Here’s an example of what he means. “Every year in October we do a complete unpack of the business from a strategic planning point of view and we robustly examine every area of our operations. Even though we are such a big group today, we get right down into the detail and then we put it all back together again.”

That gives the group a strategy plan for the business into the future. That plan is shared with all the different business units and they make sure that they develop their own plan that aligns with the macro strategy. “Everybody in this organisation, right down to the receptionist, has a scorecard and it’s part of the performance management system. The critical question we ask is this: does that scorecard, right down to the bottom level align itself with where we want to take the business in the long term?”

Added to that, every four months there is an executive officer review. The heads of the business units present to Hedderwick and his expert management team. “We ask them if they are on track. If not, why not? That means it’s not just a plan that you pull out and dust off once a year. It’s a living thing that’s underpinned by scorecards. That’s the glue that holds us together – everybody buys into the same vision for the organisation.”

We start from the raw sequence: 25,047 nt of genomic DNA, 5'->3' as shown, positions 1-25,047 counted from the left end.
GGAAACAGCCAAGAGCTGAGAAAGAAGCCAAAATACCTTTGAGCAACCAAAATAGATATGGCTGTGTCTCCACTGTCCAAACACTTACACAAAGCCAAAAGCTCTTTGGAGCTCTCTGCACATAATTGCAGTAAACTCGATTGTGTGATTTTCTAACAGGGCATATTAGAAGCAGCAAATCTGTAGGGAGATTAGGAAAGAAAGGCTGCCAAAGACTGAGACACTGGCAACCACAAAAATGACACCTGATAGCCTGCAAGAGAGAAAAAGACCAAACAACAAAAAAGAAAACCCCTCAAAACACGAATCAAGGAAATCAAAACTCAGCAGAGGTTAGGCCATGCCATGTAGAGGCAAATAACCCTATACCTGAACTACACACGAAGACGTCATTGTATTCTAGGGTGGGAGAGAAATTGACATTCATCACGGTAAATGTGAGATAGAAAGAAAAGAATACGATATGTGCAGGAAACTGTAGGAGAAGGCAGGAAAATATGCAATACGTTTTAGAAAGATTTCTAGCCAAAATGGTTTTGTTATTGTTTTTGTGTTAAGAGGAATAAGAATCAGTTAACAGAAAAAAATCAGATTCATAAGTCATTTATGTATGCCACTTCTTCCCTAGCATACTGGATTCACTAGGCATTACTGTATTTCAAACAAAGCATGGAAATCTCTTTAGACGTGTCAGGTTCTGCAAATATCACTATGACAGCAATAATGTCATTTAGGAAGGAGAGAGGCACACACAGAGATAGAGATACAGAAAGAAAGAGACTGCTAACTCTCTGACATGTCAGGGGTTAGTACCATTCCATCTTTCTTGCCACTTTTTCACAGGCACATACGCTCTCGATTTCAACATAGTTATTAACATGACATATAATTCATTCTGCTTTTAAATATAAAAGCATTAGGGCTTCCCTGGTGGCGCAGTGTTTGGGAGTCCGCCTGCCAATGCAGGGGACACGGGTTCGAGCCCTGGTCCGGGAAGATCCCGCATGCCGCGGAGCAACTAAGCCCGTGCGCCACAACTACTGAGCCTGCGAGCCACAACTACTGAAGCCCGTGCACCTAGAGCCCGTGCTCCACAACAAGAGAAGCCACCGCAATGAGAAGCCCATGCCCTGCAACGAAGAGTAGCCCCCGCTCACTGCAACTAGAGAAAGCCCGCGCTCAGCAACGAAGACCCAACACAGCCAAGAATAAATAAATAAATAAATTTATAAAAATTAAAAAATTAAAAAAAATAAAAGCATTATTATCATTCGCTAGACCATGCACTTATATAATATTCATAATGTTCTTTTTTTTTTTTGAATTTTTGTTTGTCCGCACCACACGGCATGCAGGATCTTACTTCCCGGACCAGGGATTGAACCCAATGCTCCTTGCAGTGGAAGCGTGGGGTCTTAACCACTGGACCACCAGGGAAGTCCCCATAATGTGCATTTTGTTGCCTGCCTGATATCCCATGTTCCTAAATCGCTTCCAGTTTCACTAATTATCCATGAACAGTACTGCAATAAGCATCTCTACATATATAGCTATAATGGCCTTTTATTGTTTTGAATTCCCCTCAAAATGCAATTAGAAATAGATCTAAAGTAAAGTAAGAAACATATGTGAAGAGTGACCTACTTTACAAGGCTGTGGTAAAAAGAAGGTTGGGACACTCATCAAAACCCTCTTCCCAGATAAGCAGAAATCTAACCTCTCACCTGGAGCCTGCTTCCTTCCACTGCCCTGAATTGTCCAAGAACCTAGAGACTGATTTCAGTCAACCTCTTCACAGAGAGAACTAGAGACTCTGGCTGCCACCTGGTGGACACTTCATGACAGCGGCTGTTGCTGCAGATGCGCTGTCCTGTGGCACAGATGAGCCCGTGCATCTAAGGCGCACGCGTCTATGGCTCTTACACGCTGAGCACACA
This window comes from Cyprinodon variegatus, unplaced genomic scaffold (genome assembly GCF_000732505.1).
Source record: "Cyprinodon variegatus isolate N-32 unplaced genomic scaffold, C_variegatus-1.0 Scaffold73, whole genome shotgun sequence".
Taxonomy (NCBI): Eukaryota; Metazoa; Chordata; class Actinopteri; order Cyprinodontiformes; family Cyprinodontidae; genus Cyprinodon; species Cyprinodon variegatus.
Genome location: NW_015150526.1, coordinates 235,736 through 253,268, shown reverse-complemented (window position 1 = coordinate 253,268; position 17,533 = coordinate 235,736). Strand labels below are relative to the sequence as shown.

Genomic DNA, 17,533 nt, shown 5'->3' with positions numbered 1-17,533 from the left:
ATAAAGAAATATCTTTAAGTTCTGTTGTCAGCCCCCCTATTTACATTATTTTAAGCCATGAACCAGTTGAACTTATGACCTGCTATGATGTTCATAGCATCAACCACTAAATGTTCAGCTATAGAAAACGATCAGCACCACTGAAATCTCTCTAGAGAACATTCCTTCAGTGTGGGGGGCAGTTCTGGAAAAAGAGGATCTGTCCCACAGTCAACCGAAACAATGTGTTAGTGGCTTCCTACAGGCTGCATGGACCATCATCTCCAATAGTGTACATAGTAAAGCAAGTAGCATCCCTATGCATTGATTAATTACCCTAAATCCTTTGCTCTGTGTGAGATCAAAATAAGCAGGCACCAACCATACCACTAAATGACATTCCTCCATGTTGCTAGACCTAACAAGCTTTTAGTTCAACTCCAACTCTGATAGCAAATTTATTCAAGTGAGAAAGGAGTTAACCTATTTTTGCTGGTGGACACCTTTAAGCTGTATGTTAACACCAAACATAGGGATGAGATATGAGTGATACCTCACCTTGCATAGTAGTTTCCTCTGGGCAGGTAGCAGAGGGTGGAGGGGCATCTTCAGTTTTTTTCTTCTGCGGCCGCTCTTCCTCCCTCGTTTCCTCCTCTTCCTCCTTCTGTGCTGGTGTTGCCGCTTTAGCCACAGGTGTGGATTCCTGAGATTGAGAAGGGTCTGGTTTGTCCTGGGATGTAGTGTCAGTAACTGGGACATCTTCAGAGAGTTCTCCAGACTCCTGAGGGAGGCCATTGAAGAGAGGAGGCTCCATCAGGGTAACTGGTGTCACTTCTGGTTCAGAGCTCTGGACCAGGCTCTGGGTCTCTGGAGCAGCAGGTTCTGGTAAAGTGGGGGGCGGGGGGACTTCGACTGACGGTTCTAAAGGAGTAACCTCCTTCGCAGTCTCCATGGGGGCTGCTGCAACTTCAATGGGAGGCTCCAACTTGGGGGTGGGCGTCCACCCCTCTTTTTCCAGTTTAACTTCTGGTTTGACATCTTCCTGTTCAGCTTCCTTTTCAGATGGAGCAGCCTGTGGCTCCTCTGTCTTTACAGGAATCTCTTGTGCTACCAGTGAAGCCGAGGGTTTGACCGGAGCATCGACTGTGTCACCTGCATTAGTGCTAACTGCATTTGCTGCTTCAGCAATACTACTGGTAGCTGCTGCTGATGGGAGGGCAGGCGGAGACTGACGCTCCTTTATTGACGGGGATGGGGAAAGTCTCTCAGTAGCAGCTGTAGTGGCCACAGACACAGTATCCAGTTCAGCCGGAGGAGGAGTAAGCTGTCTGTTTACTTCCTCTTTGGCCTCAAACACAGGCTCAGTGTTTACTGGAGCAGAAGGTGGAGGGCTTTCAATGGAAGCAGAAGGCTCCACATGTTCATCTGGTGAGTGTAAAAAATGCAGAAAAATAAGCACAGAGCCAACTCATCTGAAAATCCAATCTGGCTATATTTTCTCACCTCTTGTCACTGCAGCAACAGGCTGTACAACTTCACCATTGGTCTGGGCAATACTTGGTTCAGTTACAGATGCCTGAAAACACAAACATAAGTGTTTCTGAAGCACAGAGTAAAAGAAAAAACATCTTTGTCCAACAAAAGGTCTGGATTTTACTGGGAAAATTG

The Famous Brands Franchisee

Hedderwick stresses that the different brands in the group have distinct requirements. “Many people have asked me how it is possible to build a multi-branded portfolio when most others have failed because it’s impossible to be all things to all people. We believe strongly in brand stewardship. It doesn’t matter what brand we acquire, from the day that that business belongs to us it has a champion who looks after it and we put strategic structures in place to make sure that that person eats, sleeps and drinks that brand.

When these guys look for franchisees, they know that the person who owns a Wimpy is very different from the one who owns a Keg.”
To illustrate, Hedderwick points to Steers, where the experience for the consumer consists of ten minutes at the counter. The interaction is brief and only a few words are exchanged. At Tashas, it’s another story. Customers have greater expendable income and they generally sit down to a lengthy breakfast or lunch. In this case the franchisee has to be someone who engages in conversation with people and asks them how they liked the coffee or the salad.

Systems and Processes